The Fall TV season is heating up, and ABC is relaunching their
streaming offer. ABC will offer Lost, Desperate Housewives, Grey's
Anatomy and 4 yet unnamed shows that premiere this fall. Along with
the ad-supported streaming shows comes an
extensive iTunes promotion with one million free downloads.
ABC is not the only one this season though: NBC
will also be offering primetime shows online. I guess US proxies
will become rather popular in the coming months as both offers are
limited to the US.
The DMCA has almost made its way down under: the first
drafts are already circulating.
You may have heard of Zune - Microsoft's attempt at competing with
Apple's iPod. Amongst the features that Microsoft has added to compete
with the iPod is the ability to share files via wireless interface.
Undoubtedly in order to not get in trouble with the RIAA, Microsoft
is adding a timebomb to each song shared so they can only be listened
to 3 times, and they will expire after 3 days regardless of any
listening attempts made - and it doesn't stop at songs that come
DRM protected, any song you load, even songs that you're allowed
to share, will
have that timebomb slapped on them.
And speaking of the RIAA, after undue pressure from the US government
has lead to the temporary closure of the popular Swedish Bittorrent
tracker site "The Pirate Bay", the RIAA has once again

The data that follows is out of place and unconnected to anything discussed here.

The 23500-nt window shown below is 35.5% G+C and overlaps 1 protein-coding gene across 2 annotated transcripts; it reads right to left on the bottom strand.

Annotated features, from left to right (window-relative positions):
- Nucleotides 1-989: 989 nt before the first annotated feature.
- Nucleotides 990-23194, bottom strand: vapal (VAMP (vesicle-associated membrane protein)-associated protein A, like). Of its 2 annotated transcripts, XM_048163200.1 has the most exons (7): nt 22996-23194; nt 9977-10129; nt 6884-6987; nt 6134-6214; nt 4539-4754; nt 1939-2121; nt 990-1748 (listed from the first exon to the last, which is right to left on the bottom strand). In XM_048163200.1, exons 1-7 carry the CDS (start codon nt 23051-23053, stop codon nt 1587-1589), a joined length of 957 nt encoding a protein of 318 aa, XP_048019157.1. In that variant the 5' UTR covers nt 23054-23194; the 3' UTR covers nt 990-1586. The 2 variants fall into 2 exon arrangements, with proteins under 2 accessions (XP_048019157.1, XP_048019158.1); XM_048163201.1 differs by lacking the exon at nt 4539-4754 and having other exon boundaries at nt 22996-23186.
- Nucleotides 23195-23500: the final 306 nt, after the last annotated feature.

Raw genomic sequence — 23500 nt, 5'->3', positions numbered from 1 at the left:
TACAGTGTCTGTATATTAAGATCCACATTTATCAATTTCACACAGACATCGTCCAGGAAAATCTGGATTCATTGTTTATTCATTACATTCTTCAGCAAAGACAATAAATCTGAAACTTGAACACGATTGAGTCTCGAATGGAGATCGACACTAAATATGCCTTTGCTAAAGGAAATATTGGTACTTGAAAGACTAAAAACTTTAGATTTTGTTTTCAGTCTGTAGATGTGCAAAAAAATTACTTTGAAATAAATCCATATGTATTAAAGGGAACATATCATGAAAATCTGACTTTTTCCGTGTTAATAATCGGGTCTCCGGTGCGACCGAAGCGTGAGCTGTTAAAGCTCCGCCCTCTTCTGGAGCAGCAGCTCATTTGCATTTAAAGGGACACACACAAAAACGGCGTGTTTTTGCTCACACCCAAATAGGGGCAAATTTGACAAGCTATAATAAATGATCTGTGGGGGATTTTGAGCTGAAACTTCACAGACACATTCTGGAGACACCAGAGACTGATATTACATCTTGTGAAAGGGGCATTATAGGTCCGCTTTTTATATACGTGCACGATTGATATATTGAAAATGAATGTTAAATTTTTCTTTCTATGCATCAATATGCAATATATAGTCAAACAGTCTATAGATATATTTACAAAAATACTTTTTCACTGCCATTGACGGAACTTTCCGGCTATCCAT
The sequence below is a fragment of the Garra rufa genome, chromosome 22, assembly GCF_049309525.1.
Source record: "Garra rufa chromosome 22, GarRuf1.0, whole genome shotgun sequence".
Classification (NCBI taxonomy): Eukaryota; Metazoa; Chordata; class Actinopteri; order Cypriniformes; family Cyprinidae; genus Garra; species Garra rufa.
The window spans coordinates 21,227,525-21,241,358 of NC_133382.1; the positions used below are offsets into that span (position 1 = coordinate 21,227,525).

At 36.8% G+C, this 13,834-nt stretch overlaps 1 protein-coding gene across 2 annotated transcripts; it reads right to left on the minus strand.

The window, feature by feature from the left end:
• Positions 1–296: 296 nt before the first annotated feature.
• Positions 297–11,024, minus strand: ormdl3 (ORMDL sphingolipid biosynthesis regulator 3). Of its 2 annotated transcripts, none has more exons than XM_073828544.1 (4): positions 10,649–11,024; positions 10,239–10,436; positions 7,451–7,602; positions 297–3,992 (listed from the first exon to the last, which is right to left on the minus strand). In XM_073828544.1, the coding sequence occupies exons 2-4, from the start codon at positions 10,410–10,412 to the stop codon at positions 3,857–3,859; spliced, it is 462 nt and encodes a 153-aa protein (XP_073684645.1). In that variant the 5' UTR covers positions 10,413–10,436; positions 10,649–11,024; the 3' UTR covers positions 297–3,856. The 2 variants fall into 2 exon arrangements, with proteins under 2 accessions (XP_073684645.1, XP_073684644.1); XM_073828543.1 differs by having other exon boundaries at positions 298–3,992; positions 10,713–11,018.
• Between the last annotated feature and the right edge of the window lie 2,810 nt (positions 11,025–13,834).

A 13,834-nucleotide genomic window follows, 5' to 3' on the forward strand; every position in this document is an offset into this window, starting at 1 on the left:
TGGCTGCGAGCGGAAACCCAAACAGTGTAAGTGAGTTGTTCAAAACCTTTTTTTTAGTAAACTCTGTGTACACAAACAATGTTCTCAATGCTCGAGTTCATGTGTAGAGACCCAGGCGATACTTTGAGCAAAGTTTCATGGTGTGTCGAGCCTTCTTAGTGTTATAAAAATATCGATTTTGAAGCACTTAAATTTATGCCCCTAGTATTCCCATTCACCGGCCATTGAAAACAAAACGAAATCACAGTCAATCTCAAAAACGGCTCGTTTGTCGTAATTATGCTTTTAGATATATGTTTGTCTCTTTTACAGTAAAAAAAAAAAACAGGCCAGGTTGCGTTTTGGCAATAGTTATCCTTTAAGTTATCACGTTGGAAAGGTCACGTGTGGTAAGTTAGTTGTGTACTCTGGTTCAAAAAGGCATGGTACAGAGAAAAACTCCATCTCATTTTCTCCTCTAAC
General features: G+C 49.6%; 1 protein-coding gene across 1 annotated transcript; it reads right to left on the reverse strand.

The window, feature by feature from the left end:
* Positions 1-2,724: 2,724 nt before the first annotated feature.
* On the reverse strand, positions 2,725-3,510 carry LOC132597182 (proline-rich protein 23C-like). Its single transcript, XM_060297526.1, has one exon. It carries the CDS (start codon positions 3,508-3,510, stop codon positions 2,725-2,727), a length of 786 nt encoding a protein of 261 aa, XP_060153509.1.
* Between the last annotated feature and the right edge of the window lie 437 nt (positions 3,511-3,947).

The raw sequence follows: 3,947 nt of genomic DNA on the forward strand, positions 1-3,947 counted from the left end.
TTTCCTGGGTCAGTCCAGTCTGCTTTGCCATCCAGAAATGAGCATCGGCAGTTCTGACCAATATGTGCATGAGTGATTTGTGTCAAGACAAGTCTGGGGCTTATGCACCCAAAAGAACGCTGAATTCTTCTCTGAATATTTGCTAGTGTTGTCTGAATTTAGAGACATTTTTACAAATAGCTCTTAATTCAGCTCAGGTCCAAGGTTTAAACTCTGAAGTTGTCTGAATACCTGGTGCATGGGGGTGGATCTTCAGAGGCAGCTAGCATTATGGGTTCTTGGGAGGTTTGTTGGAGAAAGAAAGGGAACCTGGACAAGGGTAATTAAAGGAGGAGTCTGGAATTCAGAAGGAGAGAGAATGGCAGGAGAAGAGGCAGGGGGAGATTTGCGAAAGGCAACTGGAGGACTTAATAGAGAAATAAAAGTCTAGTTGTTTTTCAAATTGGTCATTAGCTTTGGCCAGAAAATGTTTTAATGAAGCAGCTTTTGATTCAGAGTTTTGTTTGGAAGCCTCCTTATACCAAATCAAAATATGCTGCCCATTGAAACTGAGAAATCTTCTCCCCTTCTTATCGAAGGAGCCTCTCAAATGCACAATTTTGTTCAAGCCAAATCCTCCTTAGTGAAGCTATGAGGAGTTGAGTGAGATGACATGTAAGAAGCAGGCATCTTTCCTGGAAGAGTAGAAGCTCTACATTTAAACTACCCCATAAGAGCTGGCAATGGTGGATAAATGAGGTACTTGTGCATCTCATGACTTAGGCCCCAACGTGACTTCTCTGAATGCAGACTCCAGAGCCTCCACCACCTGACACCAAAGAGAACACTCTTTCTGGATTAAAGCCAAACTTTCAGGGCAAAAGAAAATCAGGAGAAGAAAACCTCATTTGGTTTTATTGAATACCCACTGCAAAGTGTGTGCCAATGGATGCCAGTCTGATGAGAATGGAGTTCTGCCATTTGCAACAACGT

gotten the government onboard and tries to pressure
governments into disregarding existing consumer protection laws
when it comes to DRM. In the face of eMusic,
only RIAA/MPAA lobbyists would construe that any anti-DRM legislation
hampers innovation and business - there clearly are business models
that work without DRM and treating your customers right has always
been and will always be the best means to success.
ImgBurn 126.96.36.199 continues the tradition of massive
The mplayer project now has its own GUI
Today, Apple has unveiled their movie download offering. As part
of the iTunes
Store, Apple is now selling movies from Pixar, Touchstone, Miramax
and Disney, for $10 - $15 each. The movies will be available in
640x480 resolution (widescreen anyone?), and Apple will keep on
using MPEG-4 AC as the video codec. But if they use their own video
encoder, even the 1.5 - 2.0 mbit won't help to get anywhere near
the quality a good AVC codec (x264, ateme, Mainconcept) can offer.
HD discs that contain more than two layers of data may not be so
far off after all - Toshiba has come up with a 3
layer HD DVD disc which can be used in both DVD and HD DVD players.
It can either be used as a single layer HD DVD (15GB)plus a dual
layer DVD (8.5GB) or a dual layer HD DVD (30GB) and a single layer
DVD (4.7GB). Depending on the price of such discs, this may be an
interesting alternative for those deciding to stick with their DVD
players for now.
contains a few bugfixes and the elecard edition can record all audio
streams of a channel.
Decrypter 188.8.131.52 beta 8 fixes a few bugs.
is a one in all AVI/MOV/WMV to DVD tool.
Amazon has launched their movie download service dubbed Unbox.
They seem to be using Microsoft's VC-1 codec along with DRM, and
prices are indeed a bit steep - you can often get a DVD for the
same price. Businessweek seems to share the opinion that this
service won't be a big hit.
reassures its licensees that they'll soon beat FairUse4WM
1.2, Wired has a story on how the